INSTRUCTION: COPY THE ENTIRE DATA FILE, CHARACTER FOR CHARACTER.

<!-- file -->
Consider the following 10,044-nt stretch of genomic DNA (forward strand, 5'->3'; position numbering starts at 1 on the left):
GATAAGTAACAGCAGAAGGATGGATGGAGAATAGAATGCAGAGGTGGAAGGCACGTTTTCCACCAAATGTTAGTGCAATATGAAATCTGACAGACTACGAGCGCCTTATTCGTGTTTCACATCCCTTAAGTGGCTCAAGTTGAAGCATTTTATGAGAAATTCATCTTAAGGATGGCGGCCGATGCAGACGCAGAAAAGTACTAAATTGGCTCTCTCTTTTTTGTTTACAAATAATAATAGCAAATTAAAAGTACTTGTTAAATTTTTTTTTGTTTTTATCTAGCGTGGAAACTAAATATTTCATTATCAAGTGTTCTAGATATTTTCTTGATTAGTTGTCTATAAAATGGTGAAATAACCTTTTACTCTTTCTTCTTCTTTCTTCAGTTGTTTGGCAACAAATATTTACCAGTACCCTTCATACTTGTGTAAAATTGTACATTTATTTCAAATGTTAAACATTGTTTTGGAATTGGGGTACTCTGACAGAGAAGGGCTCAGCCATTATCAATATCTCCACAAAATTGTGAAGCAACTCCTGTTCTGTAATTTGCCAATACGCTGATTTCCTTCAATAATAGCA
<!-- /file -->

Consider the following 10,044-nt stretch of genomic DNA (forward strand, 5'->3'; position numbering starts at 1 on the left):
GATAAGTAACAGCAGAAGGATGGATGGAGAATAGAATGCAGAGGTGGAAGGCACGTTTTCCACCAAATGTTAGTGCAATATGAAATCTGACAGACTACGAGCGCCTTATTCGTGTTTCACATCCCTTAAGTGGCTCAAGTTGAAGCATTTTATGAGAAATTCATCTTAAGGATGGCGGCCGATGCAGACGCAGAAAAGTACTAAATTGGCTCTCTCTTTTTTGTTTACAAATAATAATAGCAAATTAAAAGTACTTGTTAAATTTTTTTTTGTTTTTATCTAGCGTGGAAACTAAATATTTCATTATCAAGTGTTCTAGATATTTTCTTGATTAGTTGTCTATAAAATGGTGAAATAACCTTTTACTCTTTCTTCTTCTTTCTTCAGTTGTTTGGCAACAAATATTTACCAGTACCCTTCATACTTGTGTAAAATTGTACATTTATTTCAAATGTTAAACATTGTTTTGGAATTGGGGTACTCTGACAGAGAAGGGCTCAGCCATTATCAATATCTCCACAAAATTGTGAAGCAACTCCTGTTCTGTAATTTGCCAATACGCTGATTTCCTTCAATAATAGCA